Some things never seem to change.
Computers still need a good restart once in a while. Most people can get away with restarting their computers once a week. By restart, I mean completely restart, not just logoff. You don’t need to power down, but will have to select the Restart option.
Restarting wipes the slate clean from a computer perspective. It’s a bit like cleaning a well-used dry erase board with a wet cloth instead of just wiping it with an eraser.
Lock Your Workstation
If you work in an office with other people, consider locking your workstation when you leave your desk. That keeps others from being able to walk up to your computer and access your files.
You can easily lock your Windows computer by holding down the Windows key with the letter L.
When you return to your computer, you’ll need to enter your password again. All of the programs you had open will still be there. It’s not at all like logging in from scratch. You’ll go right back to where ever you were when you left your desk.
Know What Matters
A common myth about Windows computers is that having too many programs installed will slow down your computer. That’s only true for programs that run in the background, and modern computers can take quite a few before you’ll notice a performance hit. Computer geeks like me have dozens of extra programs installed, but we minimize the ones that are allowed to keep running in the background.
Having a lot of programs open at the same time can affect performance. You might have your internet browser, email, several documents, and a few large spreadsheets open, all at once. Upgrading your computer’s RAM (memory) is a cheap and easy way to kick things up a notch if having a lot of programs open at the same time makes your computer crawl.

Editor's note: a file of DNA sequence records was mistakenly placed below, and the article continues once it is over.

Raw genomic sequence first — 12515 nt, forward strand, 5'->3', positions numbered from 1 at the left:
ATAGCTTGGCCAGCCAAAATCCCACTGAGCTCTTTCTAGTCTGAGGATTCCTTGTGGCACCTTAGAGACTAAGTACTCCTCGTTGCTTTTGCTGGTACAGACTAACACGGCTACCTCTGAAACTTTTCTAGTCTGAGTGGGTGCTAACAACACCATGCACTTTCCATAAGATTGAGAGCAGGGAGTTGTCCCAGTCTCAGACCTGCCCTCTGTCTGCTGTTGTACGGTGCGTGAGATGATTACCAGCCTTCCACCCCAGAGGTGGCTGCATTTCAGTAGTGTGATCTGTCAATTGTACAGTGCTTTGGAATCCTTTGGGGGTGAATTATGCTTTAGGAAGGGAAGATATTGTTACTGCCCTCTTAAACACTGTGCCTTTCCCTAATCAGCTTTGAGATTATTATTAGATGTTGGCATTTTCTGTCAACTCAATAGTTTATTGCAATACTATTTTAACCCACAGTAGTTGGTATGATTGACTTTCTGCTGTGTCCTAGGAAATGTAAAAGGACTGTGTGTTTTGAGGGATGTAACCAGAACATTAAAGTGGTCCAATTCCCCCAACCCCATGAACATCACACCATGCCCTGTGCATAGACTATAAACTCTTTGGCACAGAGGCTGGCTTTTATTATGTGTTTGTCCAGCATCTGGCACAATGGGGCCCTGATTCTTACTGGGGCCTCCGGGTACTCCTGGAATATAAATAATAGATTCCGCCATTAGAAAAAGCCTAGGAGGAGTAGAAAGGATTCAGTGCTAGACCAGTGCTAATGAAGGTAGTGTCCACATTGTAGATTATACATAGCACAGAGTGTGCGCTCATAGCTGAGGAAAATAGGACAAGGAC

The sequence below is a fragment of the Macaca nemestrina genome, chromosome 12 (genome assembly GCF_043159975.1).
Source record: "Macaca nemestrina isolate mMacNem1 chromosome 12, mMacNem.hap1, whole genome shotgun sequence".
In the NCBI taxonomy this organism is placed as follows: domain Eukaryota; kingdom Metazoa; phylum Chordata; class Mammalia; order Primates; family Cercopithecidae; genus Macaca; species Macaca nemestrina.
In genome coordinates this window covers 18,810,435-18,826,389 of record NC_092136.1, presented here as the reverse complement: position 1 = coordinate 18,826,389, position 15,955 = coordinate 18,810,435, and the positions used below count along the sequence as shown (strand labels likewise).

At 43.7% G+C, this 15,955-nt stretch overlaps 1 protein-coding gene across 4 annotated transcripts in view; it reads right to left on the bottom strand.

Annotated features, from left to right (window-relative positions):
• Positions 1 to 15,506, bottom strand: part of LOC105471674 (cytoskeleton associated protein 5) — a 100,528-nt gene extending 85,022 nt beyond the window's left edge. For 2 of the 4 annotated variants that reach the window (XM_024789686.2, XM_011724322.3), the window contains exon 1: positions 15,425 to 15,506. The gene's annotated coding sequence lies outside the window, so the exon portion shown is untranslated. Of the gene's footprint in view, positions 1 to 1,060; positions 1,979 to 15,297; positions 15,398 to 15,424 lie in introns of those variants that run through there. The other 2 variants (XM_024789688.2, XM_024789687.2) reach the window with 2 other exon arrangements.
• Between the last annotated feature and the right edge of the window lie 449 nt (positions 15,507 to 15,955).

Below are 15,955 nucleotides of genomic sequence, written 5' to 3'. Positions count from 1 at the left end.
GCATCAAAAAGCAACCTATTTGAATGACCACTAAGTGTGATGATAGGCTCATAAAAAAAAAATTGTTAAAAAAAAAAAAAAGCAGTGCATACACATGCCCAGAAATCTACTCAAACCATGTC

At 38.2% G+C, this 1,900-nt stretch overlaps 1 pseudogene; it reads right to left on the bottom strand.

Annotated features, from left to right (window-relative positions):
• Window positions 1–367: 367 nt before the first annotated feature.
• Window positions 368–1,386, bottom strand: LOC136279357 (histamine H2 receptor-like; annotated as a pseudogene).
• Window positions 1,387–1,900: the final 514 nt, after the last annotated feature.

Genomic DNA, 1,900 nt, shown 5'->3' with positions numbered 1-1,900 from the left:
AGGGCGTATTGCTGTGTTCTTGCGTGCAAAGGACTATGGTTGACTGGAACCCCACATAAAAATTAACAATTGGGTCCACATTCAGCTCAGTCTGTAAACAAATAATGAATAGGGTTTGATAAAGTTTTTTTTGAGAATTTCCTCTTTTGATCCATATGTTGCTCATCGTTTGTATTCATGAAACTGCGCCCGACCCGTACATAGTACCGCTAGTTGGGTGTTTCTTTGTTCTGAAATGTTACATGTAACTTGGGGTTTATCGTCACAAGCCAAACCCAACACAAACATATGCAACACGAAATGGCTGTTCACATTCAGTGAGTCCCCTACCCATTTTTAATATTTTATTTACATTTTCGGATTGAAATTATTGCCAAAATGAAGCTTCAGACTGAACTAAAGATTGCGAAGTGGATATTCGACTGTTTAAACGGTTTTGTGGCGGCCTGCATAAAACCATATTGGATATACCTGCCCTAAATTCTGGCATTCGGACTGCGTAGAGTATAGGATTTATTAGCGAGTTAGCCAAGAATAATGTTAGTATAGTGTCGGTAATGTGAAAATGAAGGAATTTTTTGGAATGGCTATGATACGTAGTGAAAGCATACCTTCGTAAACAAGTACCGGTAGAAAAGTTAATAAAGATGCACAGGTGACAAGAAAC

If you have a laptop, consider buying an SSD hard drive. Many laptops bought in the past couple of years already have SSD (solid state drive) hard drives. However, since they’re more expensive than standard hard disk drives, plenty of laptops still don’t have them.
If you’re not comfortable replacing your own hard drive, it’s worth making sure your next laptop has an SSD. The increase in speed is absolutely amazing.
Should you buy fancy, expensive antivirus software for your computer? If you do, you’re probably wasting your money and slowing down your computer.
Windows 10 comes with built-in anti-malware software. Microsoft offers free anti-malware software for Windows 7 that you can download – Microsoft Security Essentials.
Paid anti-malware software is recommended in a business environment, but at home, it’s probably more trouble than it’s worth. I’ll say this again because it’s so critical to remember – you are the most important protection against viruses and other malware.
Stay alert and be careful. Don’t click on email links or open file attachments unless you are expecting them and you’re absolutely sure they’re legit. Don’t click on annoying popup messages that claim your computer has hundreds of viruses or you need to install some sort of browser update.
How About You?
What do you need to know about your computer? Have you developed the above habits?